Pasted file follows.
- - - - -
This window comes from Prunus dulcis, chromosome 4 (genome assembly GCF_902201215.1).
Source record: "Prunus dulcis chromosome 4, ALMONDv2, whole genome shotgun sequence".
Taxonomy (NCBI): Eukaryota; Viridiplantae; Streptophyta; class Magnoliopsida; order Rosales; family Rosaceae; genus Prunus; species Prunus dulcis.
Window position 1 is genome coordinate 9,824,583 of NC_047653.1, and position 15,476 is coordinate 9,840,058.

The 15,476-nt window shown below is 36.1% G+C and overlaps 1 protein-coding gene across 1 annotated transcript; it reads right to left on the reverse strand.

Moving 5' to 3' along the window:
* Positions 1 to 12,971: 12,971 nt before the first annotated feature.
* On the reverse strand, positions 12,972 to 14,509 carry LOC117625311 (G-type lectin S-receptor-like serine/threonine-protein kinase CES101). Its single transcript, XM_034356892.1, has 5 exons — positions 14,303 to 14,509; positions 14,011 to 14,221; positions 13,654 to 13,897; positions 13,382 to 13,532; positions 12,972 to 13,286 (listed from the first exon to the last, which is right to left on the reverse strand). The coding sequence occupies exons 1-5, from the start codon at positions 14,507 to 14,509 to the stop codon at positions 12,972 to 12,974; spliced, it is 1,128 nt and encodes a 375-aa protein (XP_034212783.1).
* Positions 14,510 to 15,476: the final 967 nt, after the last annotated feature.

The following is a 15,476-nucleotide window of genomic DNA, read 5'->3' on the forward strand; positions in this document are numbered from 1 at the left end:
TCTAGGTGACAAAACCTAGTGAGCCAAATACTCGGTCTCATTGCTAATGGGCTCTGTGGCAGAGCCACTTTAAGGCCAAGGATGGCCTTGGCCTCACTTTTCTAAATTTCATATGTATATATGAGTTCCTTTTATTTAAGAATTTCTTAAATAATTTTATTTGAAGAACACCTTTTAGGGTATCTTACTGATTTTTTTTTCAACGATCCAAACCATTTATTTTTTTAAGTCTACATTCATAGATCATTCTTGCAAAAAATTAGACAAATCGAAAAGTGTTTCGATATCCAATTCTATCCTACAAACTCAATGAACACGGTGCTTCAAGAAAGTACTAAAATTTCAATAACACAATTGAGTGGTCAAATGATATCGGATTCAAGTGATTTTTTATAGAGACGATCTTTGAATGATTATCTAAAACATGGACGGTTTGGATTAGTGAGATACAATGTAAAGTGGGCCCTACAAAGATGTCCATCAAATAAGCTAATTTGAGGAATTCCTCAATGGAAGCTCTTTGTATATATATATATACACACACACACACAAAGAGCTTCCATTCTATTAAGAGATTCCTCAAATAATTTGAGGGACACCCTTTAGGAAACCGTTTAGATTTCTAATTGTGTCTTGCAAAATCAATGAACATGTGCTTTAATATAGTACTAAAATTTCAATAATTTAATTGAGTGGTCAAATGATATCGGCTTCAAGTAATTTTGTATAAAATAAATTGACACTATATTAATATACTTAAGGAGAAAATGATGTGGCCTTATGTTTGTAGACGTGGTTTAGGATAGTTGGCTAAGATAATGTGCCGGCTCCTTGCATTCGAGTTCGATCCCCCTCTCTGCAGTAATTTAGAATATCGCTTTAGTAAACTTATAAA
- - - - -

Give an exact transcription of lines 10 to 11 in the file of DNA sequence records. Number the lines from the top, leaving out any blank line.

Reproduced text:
The following is a 15,476-nucleotide window of genomic DNA, read 5'->3' on the forward strand; positions in this document are numbered from 1 at the left end:
TCTAGGTGACAAAACCTAGTGAGCCAAATACTCGGTCTCATTGCTAATGGGCTCTGTGGCAGAGCCACTTTAAGGCCAAGGATGGCCTTGGCCTCACTTTTCTAAATTTCATATGTATATATGAGTTCCTTTTATTTAAGAATTTCTTAAATAATTTTATTTGAAGAACACCTTTTAGGGTATCTTACTGATTTTTTTTTCAACGATCCAAACCATTTATTTTTTTAAGTCTACATTCATAGATCATTCTTGCAAAAAATTAGACAAATCGAAAAGTGTTTCGATATCCAATTCTATCCTACAAACTCAATGAACACGGTGCTTCAAGAAAGTACTAAAATTTCAATAACACAATTGAGTGGTCAAATGATATCGGATTCAAGTGATTTTTTATAGAGACGATCTTTGAATGATTATCTAAAACATGGACGGTTTGGATTAGTGAGATACAATGTAAAGTGGGCCCTACAAAGATGTCCATCAAATAAGCTAATTTGAGGAATTCCTCAATGGAAGCTCTTTGTATATATATATATACACACACACACACAAAGAGCTTCCATTCTATTAAGAGATTCCTCAAATAATTTGAGGGACACCCTTTAGGAAACCGTTTAGATTTCTAATTGTGTCTTGCAAAATCAATGAACATGTGCTTTAATATAGTACTAAAATTTCAATAATTTAATTGAGTGGTCAAATGATATCGGCTTCAAGTAATTTTGTATAAAATAAATTGACACTATATTAATATACTTAAGGAGAAAATGATGTGGCCTTATGTTTGTAGACGTGGTTTAGGATAGTTGGCTAAGATAATGTGCCGGCTCCTTGCATTCGAGTTCGATCCCCCTCTCTGCAGTAATTTAGAATATCGCTTTAGTAAACTTATAAA